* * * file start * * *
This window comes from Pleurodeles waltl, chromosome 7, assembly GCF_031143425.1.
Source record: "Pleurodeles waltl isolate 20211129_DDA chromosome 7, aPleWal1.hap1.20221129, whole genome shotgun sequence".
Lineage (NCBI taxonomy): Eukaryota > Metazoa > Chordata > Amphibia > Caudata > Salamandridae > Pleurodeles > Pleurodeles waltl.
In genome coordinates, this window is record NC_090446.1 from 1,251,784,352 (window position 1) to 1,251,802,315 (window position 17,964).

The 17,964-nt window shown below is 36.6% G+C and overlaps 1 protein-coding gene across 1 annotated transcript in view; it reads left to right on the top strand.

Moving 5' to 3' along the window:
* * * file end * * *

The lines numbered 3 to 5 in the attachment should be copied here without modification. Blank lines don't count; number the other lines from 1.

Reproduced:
Lineage (NCBI taxonomy): Eukaryota > Metazoa > Chordata > Amphibia > Caudata > Salamandridae > Pleurodeles > Pleurodeles waltl.
In genome coordinates, this window is record NC_090446.1 from 1,251,784,352 (window position 1) to 1,251,802,315 (window position 17,964).

The 17,964-nt window shown below is 36.6% G+C and overlaps 1 protein-coding gene across 1 annotated transcript in view; it reads left to right on the top strand.